The messages, which came to light in December 2017, fueled claims that the FBI was prejudiced against Trump and became ammunition for scores of angry tweets and public statements by the president and his supporters.
Page’s lawsuit said the attention has “radically altered her day-to-day life."
“The officials who authorized the disclosure and their allies sought to use, and ultimately did use, the messages to promote the false narrative that Plaintiff and others at the FBI were biased against President Trump, had conspired to undermine him, and otherwise had engaged in allegedly criminal acts, including treason,” Page’s complaint read.
The lawsuit comes as Page has for the first time publicly pushed back against the president’s broadsides after remaining quiet about the political firestorm that engulfed her roughly two years ago. Last week, she gave a wide-ranging interview with the Daily Beast in which she slammed Trump for his “sickening” attacks against her and said she wanted to “take my power back.”
Trump attacked Page personally at a campaign rally Tuesday night, spending several minutes parodying his perception of Page and Strzok’s relationship. He then claimed without evidence that Strzok needed a restraining order against Page when the relationship ended.
“This poor guy, did I hear he needed a restraining order after this whole thing, to keep him away from Lisa?” Trump asked the crowd at his Hershey, Penn., rally. “I don’t know if its true, the fake news will never report it, but it could be true.”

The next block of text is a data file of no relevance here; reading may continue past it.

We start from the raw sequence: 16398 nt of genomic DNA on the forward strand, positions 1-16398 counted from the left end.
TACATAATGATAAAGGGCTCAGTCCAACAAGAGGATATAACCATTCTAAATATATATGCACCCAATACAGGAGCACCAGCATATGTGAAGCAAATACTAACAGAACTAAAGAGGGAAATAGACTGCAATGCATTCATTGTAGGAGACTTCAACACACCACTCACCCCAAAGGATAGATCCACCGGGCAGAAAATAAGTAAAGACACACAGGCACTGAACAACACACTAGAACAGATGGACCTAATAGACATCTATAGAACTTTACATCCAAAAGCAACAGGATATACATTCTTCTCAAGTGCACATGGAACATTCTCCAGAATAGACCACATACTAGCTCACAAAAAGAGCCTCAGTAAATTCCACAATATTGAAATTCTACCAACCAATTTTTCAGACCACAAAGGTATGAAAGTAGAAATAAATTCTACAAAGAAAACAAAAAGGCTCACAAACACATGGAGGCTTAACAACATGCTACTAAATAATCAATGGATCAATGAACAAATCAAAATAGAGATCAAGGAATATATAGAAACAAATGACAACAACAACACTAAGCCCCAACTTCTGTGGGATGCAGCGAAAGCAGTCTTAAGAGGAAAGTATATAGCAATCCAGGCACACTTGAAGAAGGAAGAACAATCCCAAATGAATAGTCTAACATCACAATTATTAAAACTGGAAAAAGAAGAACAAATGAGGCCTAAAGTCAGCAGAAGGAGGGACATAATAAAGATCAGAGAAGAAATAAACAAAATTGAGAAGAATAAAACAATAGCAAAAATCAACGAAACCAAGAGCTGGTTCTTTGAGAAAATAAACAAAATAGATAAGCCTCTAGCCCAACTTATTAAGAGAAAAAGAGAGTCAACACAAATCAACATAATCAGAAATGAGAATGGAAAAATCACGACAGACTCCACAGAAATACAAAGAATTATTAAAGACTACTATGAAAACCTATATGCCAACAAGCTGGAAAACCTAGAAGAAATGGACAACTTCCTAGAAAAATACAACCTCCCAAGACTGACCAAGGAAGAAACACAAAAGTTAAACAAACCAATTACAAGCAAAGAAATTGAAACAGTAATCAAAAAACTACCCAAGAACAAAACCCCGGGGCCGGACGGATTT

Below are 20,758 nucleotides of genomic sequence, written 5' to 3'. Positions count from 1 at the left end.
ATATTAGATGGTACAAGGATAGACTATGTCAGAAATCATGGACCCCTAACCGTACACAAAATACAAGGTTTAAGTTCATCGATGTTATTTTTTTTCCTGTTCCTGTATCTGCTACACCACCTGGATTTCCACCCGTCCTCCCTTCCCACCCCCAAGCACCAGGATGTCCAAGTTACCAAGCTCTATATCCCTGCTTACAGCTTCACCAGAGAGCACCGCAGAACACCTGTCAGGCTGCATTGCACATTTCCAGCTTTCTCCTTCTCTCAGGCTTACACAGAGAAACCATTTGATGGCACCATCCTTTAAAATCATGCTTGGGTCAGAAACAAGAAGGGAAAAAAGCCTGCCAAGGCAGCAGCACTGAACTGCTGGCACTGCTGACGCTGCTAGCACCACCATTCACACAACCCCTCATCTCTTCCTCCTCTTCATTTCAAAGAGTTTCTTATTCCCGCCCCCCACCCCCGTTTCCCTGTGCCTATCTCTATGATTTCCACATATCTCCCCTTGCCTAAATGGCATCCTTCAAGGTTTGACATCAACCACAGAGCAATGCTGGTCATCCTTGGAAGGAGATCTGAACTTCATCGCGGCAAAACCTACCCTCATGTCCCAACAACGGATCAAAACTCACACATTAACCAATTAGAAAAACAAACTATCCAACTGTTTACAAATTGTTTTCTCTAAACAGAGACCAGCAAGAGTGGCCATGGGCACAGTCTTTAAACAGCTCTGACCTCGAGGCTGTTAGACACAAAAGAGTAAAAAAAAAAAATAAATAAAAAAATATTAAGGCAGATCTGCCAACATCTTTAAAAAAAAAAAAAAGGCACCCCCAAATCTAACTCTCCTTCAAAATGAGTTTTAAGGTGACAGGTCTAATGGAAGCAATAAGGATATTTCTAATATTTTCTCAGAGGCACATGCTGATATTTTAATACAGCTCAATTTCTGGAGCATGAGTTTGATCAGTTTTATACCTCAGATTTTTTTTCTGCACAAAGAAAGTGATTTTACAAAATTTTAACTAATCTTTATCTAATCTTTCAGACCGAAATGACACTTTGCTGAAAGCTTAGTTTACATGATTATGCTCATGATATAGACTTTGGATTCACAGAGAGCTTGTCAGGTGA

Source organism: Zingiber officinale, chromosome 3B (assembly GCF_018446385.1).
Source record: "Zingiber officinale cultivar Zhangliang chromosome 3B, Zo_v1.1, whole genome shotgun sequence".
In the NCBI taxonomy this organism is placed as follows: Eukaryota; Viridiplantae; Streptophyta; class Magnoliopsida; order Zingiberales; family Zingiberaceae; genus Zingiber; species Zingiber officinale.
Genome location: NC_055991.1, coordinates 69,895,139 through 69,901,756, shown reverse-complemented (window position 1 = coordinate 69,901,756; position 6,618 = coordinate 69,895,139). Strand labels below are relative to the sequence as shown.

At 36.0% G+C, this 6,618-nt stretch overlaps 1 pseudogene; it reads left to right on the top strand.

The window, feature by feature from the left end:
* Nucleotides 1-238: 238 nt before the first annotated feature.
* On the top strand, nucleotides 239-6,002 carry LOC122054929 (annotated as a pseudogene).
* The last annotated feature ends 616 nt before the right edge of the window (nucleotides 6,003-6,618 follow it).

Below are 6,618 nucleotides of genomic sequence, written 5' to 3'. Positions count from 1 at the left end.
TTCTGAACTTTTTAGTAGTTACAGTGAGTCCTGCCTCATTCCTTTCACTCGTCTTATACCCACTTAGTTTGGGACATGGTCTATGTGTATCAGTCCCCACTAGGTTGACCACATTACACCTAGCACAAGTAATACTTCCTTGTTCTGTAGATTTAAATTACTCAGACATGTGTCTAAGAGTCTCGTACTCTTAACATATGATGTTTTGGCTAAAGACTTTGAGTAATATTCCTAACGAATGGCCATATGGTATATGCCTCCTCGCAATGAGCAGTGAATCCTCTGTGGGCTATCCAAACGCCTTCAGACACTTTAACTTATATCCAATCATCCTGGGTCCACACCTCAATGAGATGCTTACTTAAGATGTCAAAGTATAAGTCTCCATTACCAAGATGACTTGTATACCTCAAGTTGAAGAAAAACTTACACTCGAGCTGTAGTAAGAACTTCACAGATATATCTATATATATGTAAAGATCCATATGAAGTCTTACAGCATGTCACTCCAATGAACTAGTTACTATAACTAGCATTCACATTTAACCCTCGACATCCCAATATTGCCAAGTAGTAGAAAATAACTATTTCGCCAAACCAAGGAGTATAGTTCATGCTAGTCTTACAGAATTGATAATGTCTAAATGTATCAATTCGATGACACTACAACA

Page’s lawsuit was filed a day after the Justice Department’s inspector general released a report rebutting conservatives’ accusations that top FBI officials were driven by bias in their investigation of possible coordination between the Trump campaign and Russia in the 2016 election.
Page and Strzok were key players in that investigation, as well as the probe of former secretary of state Hillary Clinton’s use of a private email server for government work.
While working on those matters, the two used work phones to swap messages criticizing numerous politicians, including Trump, whom they called an “idiot.” In August 2016, after Page wrote Trump was “not ever going to become president, right? Right?!” Strzok responded: “No. No he’s not. We’ll stop it.”
The Justice Department inspector general later compiled the texts as part of a larger body of documents it reviewed in its bias investigation.
In her lawsuit, Page claimed the release of the text messages with Strzok was intended to elevate the department’s standing with Trump at a time when the president was lambasting the department and then-Attorney General Jeff Sessions.
Officials allowed reporters covering the Justice Department to review the messages privately and instructed them not to reveal the department as the source, the lawsuit says.
“This clandestine approach is inconsistent with the disclosure of agency records for transparency purposes or to advance the public interest,” the lawsuit read.
Over the past two years, according to the lawsuit, Trump has targeted Page by name in more than 40 tweets and dozens of public statements.
The lawsuit seeks unspecified financial damages. It was filed in the U.S. District Court for the District of Columbia.
A Justice Department spokesperson declined to comment on the case.
Angela Fritz contributed to this report.